Russ Branyan initially wanted at least $20 million

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ESPN.com’s Jerry Crasnick notes the reason Russell Branyan is now scrambling for work and likely to end up with a modest one-year deal is that he began the offseason looking for a three-year contract worth “somewhere between $20 million and $30 million.”
Adam LaRoche had a similarly inflated initial asking price, but was still able to land a one-year, $5 million deal from the Diamondbacks once his demands came back down to earth. Branyan isn’t going to be as lucky because teams remain scared of his huge strikeout totals and skeptical that he’s an everyday player, so he’s plummeted past the $5 million mark and seems likely to end up with at most $2 million for a part-time role.
Branyan was never going to get a three-year deal or anywhere close to $20 million, but prior to trading for Casey Kotchman the Mariners offered him a one-year deal with the promise of a starting job that will probably dwarf whatever he ends up accepting. The lesson in all of this? Don’t be greedy when you’re a strikeout prone 34-year-old with back problems coming off a career-year and the one team that gave you a chance to thrive offers you a solid one-year deal to return.

Report: Marlins will retire Jose Fernandez’s No. 16

MIAMI , FL - SEPTEMBER 09:  Pitcher Jose Fernandez #16 of the Miami Marlins throws against the Los Angeles Dodgers at Marlin Park on September 9, 2016 in Miami, Florida.  (Photo by Marc Serota/Getty Images)
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The entire Marlins roster will wear the number 16 on the backs of their uniforms in remembrance of pitcher Jose Fernandez, who died in a boating accident on Sunday morning. After that? “No one will wear No. 16 for the Marlins again,” team owner Jeffrey Loria said on Monday evening, as Tyler Kepner of the New York Times reports.

Though Fernandez only pitched parts of four seasons for the Marlins, he already ranks fifth in career WAR in club history, according to Baseball Reference. He also owns the best career winning percentage as well as the second-lowest single-season ERA (2.19 in 2013) and the second-lowest single-season WHIP (0.979 in 2013). Fernandez was already one of the best pitchers in Marlins history and was on his way to becoming a perennial All-Star, if not a Hall of Famer.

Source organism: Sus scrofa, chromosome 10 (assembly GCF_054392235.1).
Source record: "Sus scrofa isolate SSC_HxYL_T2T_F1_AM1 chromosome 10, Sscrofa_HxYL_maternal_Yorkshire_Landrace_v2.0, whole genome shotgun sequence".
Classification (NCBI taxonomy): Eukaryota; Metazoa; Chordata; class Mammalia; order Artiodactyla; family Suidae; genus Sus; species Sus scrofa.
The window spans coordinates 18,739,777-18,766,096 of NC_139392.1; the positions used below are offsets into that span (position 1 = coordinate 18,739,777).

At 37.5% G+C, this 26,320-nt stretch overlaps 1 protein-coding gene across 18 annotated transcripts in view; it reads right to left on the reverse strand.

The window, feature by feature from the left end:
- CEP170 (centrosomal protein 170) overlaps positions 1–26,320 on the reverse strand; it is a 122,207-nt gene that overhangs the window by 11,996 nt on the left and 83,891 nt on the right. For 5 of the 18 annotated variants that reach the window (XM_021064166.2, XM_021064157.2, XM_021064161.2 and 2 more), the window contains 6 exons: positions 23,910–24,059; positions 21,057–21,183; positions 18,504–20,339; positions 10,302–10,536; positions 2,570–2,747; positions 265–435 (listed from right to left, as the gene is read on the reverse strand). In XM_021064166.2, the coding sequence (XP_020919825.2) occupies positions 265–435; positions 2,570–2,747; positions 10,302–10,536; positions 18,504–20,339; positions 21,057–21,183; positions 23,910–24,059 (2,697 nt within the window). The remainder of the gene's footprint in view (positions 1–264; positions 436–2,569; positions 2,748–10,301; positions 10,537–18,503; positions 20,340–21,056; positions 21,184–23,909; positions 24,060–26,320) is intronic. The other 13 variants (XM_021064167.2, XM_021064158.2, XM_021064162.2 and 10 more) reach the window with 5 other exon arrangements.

Then add to that his outstanding personality and what he meant both to the Marlins organization and to the city of Miami. Loria has gotten a lot of criticism over the years, but he nailed it with this decision.

Report: Majestic workers stayed up all night making No. 16 jerseys for the Marlins

MIAMI, FLORIDA - APRIL 05:  Jose Fernandez #16 of the Miami Marlins looks on during 2016 Opening Day against the Detroit Tigers  at Marlins Park on April 5, 2016 in Miami, Florida.  (Photo by Mike Ehrmann/Getty Images)
Mike Ehrmann/Getty Images
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As Craig mentioned earlier, the Marlins will all wear No. 16 jerseys to honor pitcher Jose Fernandez, who tragically died in a boating accident on Sunday morning. It’s a fitting tribute as the Marlins return to the playing field after Sunday’s game was cancelled.

We don’t often hear about the behind-the-scenes stuff that goes on during these special circumstances. As Clark Spencer of the Miami Herald reports, workers at the Majestic manufacturing facility in Easton, PA — about two hours north of Philadelphia — stayed up all night Sunday night into Monday morning in order to make those custom No. 16 jerseys for the Marlins. They were shipped via air so they would arrive in time for the game tonight.

FanGraphs writer Eric Longenhagen notes how hard those Majestic employees work — often for low pay :

Kudos to Majestic for making a concerted effort to help the Marlins out in their time of need.